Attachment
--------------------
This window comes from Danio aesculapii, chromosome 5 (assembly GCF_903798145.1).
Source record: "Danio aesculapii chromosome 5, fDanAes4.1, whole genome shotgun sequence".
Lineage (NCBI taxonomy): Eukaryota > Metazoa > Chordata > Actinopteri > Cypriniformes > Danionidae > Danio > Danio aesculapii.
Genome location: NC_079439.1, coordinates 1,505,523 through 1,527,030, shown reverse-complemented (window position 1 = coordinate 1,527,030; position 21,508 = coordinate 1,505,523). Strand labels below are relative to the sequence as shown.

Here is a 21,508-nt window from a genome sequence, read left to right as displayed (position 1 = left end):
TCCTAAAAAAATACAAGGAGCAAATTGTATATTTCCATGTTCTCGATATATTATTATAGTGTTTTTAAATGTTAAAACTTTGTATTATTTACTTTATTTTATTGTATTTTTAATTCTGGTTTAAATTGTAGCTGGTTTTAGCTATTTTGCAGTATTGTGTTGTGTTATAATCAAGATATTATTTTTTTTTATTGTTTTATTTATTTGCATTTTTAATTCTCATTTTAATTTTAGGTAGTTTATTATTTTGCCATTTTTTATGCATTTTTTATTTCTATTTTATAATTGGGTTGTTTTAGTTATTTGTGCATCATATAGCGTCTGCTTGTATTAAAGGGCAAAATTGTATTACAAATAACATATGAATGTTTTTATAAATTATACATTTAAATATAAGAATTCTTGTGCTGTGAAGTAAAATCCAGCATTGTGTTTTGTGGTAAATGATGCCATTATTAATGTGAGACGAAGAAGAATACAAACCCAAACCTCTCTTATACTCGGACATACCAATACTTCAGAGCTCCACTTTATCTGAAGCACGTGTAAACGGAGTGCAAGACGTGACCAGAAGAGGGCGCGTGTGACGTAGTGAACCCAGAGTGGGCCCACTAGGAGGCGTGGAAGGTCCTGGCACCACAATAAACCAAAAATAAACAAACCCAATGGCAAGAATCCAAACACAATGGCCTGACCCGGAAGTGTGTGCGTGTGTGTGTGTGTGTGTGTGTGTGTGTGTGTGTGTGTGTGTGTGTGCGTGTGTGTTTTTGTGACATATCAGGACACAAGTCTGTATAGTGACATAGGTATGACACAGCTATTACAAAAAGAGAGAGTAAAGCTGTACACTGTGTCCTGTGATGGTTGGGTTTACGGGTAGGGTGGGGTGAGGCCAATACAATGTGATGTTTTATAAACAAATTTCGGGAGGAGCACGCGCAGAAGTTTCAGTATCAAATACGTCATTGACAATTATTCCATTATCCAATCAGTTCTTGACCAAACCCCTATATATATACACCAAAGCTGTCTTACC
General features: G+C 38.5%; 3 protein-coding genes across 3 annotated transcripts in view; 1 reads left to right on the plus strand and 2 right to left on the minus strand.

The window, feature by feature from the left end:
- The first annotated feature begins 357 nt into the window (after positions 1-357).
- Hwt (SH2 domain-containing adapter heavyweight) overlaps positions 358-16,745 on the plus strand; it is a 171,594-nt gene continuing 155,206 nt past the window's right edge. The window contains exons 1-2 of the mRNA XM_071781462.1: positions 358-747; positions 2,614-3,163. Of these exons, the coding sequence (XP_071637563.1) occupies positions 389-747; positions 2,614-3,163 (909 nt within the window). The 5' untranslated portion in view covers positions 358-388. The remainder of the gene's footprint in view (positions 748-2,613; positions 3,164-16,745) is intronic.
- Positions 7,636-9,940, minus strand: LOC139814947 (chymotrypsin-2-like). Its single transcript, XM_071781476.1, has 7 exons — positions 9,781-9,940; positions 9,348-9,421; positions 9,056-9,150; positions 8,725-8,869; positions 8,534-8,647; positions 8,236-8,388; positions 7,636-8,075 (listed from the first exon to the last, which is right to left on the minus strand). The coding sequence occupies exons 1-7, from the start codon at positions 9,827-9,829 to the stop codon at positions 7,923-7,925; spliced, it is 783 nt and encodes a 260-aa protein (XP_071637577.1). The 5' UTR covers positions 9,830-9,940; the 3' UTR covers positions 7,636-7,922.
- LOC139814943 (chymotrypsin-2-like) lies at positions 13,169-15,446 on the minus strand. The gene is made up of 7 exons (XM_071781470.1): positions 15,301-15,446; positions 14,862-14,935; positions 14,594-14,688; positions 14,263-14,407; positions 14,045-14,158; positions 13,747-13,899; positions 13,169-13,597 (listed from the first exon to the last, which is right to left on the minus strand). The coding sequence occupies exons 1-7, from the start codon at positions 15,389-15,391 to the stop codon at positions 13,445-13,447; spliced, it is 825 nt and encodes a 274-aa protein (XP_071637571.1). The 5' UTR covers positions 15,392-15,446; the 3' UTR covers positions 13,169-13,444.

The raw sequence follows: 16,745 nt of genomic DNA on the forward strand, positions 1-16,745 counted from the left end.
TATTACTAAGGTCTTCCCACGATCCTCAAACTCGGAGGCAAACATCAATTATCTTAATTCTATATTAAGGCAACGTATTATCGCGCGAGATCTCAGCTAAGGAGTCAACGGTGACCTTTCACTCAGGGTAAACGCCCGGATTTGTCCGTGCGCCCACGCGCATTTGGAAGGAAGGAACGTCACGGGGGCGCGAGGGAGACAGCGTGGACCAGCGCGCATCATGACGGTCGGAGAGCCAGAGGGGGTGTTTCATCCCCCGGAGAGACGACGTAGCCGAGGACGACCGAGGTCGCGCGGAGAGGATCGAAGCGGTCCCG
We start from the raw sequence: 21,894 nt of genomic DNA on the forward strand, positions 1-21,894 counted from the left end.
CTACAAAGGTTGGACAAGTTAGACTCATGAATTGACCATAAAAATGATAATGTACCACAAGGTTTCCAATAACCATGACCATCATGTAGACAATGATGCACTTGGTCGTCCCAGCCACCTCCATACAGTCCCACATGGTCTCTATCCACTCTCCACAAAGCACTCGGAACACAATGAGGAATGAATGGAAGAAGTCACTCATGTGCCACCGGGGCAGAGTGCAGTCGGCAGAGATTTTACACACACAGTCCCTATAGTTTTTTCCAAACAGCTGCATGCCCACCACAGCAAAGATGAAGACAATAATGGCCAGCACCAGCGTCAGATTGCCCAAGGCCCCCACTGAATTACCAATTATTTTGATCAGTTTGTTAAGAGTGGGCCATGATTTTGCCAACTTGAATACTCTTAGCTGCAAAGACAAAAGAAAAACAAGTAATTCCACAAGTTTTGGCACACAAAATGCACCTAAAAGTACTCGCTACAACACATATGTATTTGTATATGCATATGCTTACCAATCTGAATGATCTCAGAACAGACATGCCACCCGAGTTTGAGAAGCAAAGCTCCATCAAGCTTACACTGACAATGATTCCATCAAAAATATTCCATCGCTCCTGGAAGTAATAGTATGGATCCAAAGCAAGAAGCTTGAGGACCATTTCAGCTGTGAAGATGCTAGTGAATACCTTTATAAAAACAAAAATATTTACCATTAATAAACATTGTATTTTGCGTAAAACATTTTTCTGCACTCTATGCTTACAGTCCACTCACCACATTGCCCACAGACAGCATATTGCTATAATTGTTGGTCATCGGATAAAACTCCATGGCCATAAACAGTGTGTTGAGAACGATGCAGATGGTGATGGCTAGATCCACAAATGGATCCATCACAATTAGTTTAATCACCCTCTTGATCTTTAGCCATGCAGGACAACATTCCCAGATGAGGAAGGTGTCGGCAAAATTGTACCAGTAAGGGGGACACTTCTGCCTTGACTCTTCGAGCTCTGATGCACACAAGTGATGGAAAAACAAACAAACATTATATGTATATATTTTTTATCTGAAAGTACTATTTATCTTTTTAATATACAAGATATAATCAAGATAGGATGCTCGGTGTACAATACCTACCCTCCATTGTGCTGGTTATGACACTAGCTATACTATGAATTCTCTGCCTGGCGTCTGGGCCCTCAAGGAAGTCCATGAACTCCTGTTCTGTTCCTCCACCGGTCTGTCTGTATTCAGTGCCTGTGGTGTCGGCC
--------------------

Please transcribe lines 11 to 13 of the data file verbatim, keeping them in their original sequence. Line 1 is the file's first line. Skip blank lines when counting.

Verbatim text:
- Positions 7,636-9,940, minus strand: LOC139814947 (chymotrypsin-2-like). Its single transcript, XM_071781476.1, has 7 exons — positions 9,781-9,940; positions 9,348-9,421; positions 9,056-9,150; positions 8,725-8,869; positions 8,534-8,647; positions 8,236-8,388; positions 7,636-8,075 (listed from the first exon to the last, which is right to left on the minus strand). The coding sequence occupies exons 1-7, from the start codon at positions 9,827-9,829 to the stop codon at positions 7,923-7,925; spliced, it is 783 nt and encodes a 260-aa protein (XP_071637577.1). The 5' UTR covers positions 9,830-9,940; the 3' UTR covers positions 7,636-7,922.
- LOC139814943 (chymotrypsin-2-like) lies at positions 13,169-15,446 on the minus strand. The gene is made up of 7 exons (XM_071781470.1): positions 15,301-15,446; positions 14,862-14,935; positions 14,594-14,688; positions 14,263-14,407; positions 14,045-14,158; positions 13,747-13,899; positions 13,169-13,597 (listed from the first exon to the last, which is right to left on the minus strand). The coding sequence occupies exons 1-7, from the start codon at positions 15,389-15,391 to the stop codon at positions 13,445-13,447; spliced, it is 825 nt and encodes a 274-aa protein (XP_071637571.1). The 5' UTR covers positions 15,392-15,446; the 3' UTR covers positions 13,169-13,444.

The raw sequence follows: 16,745 nt of genomic DNA on the forward strand, positions 1-16,745 counted from the left end.